In Muller v. Wal-Mart Stores, Inc., a military veteran was apparently injured when he was hit by a truck at a Florida department store distribution center. At the time of the accident, the truck was being driven by a store employee. Following the accident, the man filed a negligence lawsuit against the store and the driver in a Florida court. In his complaint, the man sought damages for his permanent physical harm, suffering and pain, disability, aggravation of a preexisting condition, lost wages, and more.
During discovery, the department store learned that the man was a veteran of the United States Army who was honorably discharged in 1993. In addition, the man admitted that he was injured three times while serving his country. Despite this, the man claimed that he was not seeking compensation for aggravation of his military injuries. After that, the store sought the man’s entire military medical records, personnel file, and other documents.
In response to the department store’s discovery request, the hurt man filed an objection and supporting memorandum with the court. According to the man, the request sought irrelevant information and violated his right to privacy enumerated in article I, section 23, of the Florida Constitution. He also asked the court to conduct an in camera review of the documents before compelling their production. Such an inspection is normally conducted privately in a judge’s chambers. The store argued the information was relevant to determine whether the man had the capacity to observe his surroundings at the time he was injured.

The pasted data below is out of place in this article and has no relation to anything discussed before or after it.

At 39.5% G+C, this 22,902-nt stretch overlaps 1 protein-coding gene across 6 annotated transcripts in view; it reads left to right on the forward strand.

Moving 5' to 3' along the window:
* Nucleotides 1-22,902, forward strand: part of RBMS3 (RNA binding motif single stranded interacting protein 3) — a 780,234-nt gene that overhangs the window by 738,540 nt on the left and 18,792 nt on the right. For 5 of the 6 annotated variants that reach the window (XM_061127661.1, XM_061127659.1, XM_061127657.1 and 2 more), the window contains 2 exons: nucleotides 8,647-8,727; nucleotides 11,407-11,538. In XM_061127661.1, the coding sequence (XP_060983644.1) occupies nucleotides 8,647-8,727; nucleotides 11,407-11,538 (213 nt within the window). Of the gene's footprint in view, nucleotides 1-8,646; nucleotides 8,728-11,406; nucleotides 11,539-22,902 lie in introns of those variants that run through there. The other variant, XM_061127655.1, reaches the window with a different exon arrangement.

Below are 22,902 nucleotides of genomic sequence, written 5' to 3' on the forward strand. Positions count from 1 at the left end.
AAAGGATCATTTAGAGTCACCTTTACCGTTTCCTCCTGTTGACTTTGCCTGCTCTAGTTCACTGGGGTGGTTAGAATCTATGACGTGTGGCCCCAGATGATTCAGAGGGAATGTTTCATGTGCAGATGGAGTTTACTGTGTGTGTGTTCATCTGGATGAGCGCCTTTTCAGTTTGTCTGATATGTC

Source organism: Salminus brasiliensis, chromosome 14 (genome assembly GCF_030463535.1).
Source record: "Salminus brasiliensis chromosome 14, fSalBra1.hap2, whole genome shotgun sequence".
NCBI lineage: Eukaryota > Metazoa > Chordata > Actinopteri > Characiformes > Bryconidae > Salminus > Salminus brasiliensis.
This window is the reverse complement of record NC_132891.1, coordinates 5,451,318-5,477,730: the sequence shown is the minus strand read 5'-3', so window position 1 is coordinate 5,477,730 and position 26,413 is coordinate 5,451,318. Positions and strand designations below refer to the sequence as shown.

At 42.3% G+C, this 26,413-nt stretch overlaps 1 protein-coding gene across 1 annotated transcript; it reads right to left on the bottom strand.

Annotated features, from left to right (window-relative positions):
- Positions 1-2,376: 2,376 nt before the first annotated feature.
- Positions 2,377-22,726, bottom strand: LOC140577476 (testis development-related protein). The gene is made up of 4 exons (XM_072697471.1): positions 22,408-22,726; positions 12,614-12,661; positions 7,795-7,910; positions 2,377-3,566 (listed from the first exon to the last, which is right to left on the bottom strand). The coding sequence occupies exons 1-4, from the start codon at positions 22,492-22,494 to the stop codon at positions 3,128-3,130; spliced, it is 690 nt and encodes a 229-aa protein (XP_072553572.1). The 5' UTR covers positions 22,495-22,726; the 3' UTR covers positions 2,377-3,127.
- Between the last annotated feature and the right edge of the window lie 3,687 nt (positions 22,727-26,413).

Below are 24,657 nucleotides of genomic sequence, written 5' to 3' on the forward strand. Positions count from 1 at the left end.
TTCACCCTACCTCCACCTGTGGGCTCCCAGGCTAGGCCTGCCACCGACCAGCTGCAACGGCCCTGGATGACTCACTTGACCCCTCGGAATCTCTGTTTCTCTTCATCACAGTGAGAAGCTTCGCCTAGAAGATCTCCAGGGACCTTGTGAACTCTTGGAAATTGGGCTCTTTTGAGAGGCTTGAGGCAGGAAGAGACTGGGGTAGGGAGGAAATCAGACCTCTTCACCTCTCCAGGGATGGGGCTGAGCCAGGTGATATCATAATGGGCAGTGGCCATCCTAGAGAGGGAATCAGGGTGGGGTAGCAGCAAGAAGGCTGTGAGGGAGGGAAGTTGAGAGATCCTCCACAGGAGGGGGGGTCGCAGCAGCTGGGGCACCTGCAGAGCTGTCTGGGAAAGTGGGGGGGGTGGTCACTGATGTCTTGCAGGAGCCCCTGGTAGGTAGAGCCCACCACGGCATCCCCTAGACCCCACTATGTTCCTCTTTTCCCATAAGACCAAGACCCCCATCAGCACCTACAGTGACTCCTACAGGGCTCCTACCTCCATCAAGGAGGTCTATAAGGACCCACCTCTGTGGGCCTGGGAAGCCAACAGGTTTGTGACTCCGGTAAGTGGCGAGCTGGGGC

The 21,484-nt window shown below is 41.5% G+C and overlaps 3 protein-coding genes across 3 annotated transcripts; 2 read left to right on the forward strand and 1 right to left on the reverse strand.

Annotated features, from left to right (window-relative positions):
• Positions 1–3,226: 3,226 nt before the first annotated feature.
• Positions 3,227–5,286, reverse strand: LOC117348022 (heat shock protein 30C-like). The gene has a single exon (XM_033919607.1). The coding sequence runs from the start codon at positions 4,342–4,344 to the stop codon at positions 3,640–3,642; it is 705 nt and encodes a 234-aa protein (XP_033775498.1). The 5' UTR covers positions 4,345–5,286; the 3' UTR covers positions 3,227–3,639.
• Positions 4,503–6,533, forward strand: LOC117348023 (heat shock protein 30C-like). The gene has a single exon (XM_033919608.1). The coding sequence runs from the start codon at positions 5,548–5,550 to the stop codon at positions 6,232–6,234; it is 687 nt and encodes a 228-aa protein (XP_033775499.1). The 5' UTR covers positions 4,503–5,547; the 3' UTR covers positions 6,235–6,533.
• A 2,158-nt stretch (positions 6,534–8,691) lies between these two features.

The circuit court granted the department store’s discovery request, and the man sought certiorari review from Florida’s Second District Court of Appeal. On appeal, the court first stated a trial court in Florida must conduct an in camera review of any potentially discoverable documents after a party to a lawsuit asserts a constitutional right to privacy related to the information. The appellate court stated such a review was necessary in order to ensure the requested materials were actually relevant to the case. Additionally, the court said certiorari was appropriate when a trial court opted to compel discovery of such records without conducting an in camera review.
Next, the Court of Appeal said the department store may be correct that the injured man’s military records contain information that could assist the store in defending its case. Despite this, the court stated the records likely contain irrelevant information that must be segregated from any discoverable documents. According to the appellate court, allowing the store to obtain the irrelevant information contained in the injured man’s military records “would be highly intrusive to his privacy interests.”
Since the circuit court ordered the veteran to produce his entire undeleted military record without first examining the information in camera, Florida’s Second District Court of Appeal ruled that the lower court’s discovery order should be quashed. The court also remanded the case for a private review of the former military serviceman’s personnel and other files.
If you were hurt in South Florida as a result of someone else’s negligent act, you need a caring personal injury attorney advocating on your behalf. To discuss your right to recover financial compensation for your injuries with a knowledgeable Miami personal injury lawyer, call the experienced advocates at Friedman, Rodman & Frank, P.A. at (305) 448-8585 or contact us online.
Muller v. Wal-Mart Stores, Inc., Fla: Dist. Court of Appeals, 2nd Dist. 2015
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